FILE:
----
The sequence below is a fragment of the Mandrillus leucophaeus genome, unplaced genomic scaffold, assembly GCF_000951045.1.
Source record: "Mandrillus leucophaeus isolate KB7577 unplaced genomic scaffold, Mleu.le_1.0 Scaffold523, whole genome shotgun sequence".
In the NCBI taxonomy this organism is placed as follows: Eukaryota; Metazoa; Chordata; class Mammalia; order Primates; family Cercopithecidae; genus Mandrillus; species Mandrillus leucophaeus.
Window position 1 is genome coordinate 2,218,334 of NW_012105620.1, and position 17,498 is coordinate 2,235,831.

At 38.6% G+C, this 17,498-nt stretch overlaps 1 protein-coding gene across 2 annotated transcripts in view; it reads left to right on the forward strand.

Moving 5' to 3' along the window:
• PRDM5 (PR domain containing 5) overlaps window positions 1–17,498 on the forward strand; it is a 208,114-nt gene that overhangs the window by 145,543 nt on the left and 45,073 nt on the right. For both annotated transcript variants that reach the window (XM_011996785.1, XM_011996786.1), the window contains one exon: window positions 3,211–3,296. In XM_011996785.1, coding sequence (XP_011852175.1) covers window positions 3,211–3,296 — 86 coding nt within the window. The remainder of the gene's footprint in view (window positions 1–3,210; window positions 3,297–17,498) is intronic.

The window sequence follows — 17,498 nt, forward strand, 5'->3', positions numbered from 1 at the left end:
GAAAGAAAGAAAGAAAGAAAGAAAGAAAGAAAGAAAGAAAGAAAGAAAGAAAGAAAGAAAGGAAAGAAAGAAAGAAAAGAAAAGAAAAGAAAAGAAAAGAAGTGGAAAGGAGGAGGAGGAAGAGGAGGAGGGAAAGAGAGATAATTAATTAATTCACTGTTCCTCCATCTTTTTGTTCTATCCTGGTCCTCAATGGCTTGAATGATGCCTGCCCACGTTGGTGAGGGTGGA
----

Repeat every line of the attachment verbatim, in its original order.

The sequence below is a fragment of the Mandrillus leucophaeus genome, unplaced genomic scaffold, assembly GCF_000951045.1.
Source record: "Mandrillus leucophaeus isolate KB7577 unplaced genomic scaffold, Mleu.le_1.0 Scaffold523, whole genome shotgun sequence".
In the NCBI taxonomy this organism is placed as follows: Eukaryota; Metazoa; Chordata; class Mammalia; order Primates; family Cercopithecidae; genus Mandrillus; species Mandrillus leucophaeus.
Window position 1 is genome coordinate 2,218,334 of NW_012105620.1, and position 17,498 is coordinate 2,235,831.

At 38.6% G+C, this 17,498-nt stretch overlaps 1 protein-coding gene across 2 annotated transcripts in view; it reads left to right on the forward strand.

Moving 5' to 3' along the window:
• PRDM5 (PR domain containing 5) overlaps window positions 1–17,498 on the forward strand; it is a 208,114-nt gene that overhangs the window by 145,543 nt on the left and 45,073 nt on the right. For both annotated transcript variants that reach the window (XM_011996785.1, XM_011996786.1), the window contains one exon: window positions 3,211–3,296. In XM_011996785.1, coding sequence (XP_011852175.1) covers window positions 3,211–3,296 — 86 coding nt within the window. The remainder of the gene's footprint in view (window positions 1–3,210; window positions 3,297–17,498) is intronic.

The window sequence follows — 17,498 nt, forward strand, 5'->3', positions numbered from 1 at the left end:
GAAAGAAAGAAAGAAAGAAAGAAAGAAAGAAAGAAAGAAAGAAAGAAAGAAAGAAAGAAAGGAAAGAAAGAAAGAAAAGAAAAGAAAAGAAAAGAAAAGAAGTGGAAAGGAGGAGGAGGAAGAGGAGGAGGGAAAGAGAGATAATTAATTAATTCACTGTTCCTCCATCTTTTTGTTCTATCCTGGTCCTCAATGGCTTGAATGATGCCTGCCCACGTTGGTGAGGGTGGA